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Once Upon a Time There Was an Egg...

What’s in an egg? Besides its culinary versatility, the French œuf (egg) has some unique spelling and pronunciation features. Let’s discover its special characteristics and then take it into the kitchen to explore some egg-related vocabulary.


First, let’s explore the unique spelling feature of the noun œuf. A few common words have this special character œ, like le cœur (heart), la sœur (sister), l'œuvre (work), and le bœuf (ox):


Qui vole un œuf vole un bœuf.

He who steals an egg steals an ox (give someone an inch and they'll take a mile; once a thief, always a thief).


Let’s look at another example featuring the word œuf in Patricia’s fairy tale video, “Le vilain petit canard” (The Ugly Duckling):


Le septième œuf, le plus gros de tous n'avait toujours pas éclos.

The seventh egg, the largest of all, had not yet hatched.

Caption 10, Contes de fées Le vilain petit canard - Part 1

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Not only does the word œuf contain a special character, but it also has an irregular pronunciation in the plural form, des œufs (eggs), even though the spelling is perfectly regular. Indeed, while un œuf (an egg) rhymes with neuf (nine), des œufs (eggs) rhymes with feu (fire). Listen carefully to Lionel’s pronunciation of œuf versus œufs in his video on madeleine-making:


Ici devant moi, nous avons un œuf, o, e, u, f, mais également des œufs, le pluriel: des œufs.

Here in front of me, we have un œuf [an egg], o, e, u, f, but also des œufs, the plural: some eggs.

Captions 19-22, Lionel L'usine de madeleines de Liverdun - Part 1

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The letter œ is an example of a ligature, a character composed of two letters joined together. In French, œ is commonly called e dans l'o ("e in the o"), which is actually a pun, as it sounds like œufs dans l'eau (eggs in the water)!


Speaking of eggs in water, let’s proceed to the kitchen. As you know, there are many ways to cook an egg, but first you should know how to tell un œuf cru (a raw egg) from un œuf dur (a hard-boiled egg):


Est-ce que vous savez comment reconnaître un œuf cru d'un œuf dur ?

Do you know how to tell a raw egg from a hard-boiled egg?


Once you’ve established that your egg is cru (raw) and not dur (hard-boiled), you may want to prepare un œuf mollet (a soft-boiled egg). Not to be confused with the anatomical term le mollet (the calf), mollet here is a variant of the adjective molle (soft). Un œuf mollet (a soft-boiled egg) is often served in the country salad described below:


Nous avons une salade de lentilles avec un œuf mollet et une vinaigrette au lard paysan.

We have a lentil salad with a soft-boiled egg and a vinaigrette with country bacon.

Caption 7, Alsace 20 Grain de Sel: Au Caveau de l'étable à Niederbronn-les-Bains

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If un œuf mollet is not to your taste, you could try un œuf poché (a poached egg). The restaurant Le Relais de la Poste in Alsace has a delicious version of this on their menu:


Laurent Huguet du Relais de la Poste, lui accommode un œuf poché aux asperges avec un petit riesling.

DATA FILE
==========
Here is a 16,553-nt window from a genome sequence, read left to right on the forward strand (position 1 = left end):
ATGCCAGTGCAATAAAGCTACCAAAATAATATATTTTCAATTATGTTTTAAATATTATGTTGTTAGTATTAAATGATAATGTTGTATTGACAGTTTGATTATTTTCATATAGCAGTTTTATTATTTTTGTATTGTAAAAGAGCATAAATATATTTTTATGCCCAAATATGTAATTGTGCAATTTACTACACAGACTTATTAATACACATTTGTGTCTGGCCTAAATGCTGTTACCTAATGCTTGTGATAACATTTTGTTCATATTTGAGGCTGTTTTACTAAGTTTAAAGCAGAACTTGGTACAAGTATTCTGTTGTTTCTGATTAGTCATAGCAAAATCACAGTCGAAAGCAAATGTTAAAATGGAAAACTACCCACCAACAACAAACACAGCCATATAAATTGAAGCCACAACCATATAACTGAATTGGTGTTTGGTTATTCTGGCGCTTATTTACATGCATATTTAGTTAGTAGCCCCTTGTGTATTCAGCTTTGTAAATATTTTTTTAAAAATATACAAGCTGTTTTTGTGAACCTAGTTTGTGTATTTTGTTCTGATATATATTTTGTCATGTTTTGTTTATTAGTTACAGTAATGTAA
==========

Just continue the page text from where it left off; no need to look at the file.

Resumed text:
Laurent Huguet of the Relais de la Poste, he prepares a poached egg with asparagus with a little Riesling.

Captions 22-23, Alsace 20 100 recettes pour 100 vins

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Another alternative is un œuf au plat (a fried egg, literally "an egg on the plate"), which can make a nice addition to a traditional savory French crêpe:


Tu peux faire une crêpe complète avec jambon, fromage, et en plus tu rajoutes un œuf au plat par-dessus.

You can make a complete crêpe with ham, cheese, and in addition you add a fried egg to the dish on top.

Captions 44-46, Claude et Zette Les crêpes bretonnes

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You can also make œufs Bénédicte, or a simple omelette. In their video, Elisa and Mashal discuss what mouth-watering egg dishes they would like for breakfast:


Des œufs Bénédicte ou sinon je te fais des œufs... un... une omelette.

Eggs Benedict, or otherwise I'll make you eggs... a... an omelette.

Caption 82, Elisa et Mashal Petit-déjeuner

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Les œufs are also an essential baking ingredient that you can crack into your mixture. In French, though, we don’t say craquer (to crack) but rather casser les œufs (break the eggs). In his madeleine video, Lionel asks about the art of casser des œufs:


Donc là ben, on va commencer par casser des œufs entiers.

So, here, well, we're going to start by cracking some whole eggs.

Caption 36, Lionel L'usine de madeleines de Liverdun - Part 1

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Here is another culinary technique: fouetter/battre les blancs en neige (to beat the egg whites until stiff; literally, "beat the whites into snow"). This is exactly what is required to make a chocolate-rolled Christmas log:


Vous fouettez les blancs en neige

You beat the egg whites until stiff

Caption 44, Il était une fois la pâtisserie Bûche de Noël

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If le blanc is "the egg white" in French, can you guess what "the yolk" is? That's right, le jaune (literally, "the yellow")! 


As you can see, there is more than one way to frire un œuf (fry an egg). Whichever way you choose to cook des œufs, be sure to use the correct pronunciation. Feel free to draw inspiration from our many Yabla cooking videos on how to prepare your eggs, and you will increase your kitchen vocabulary in the process.


Happy cooking!


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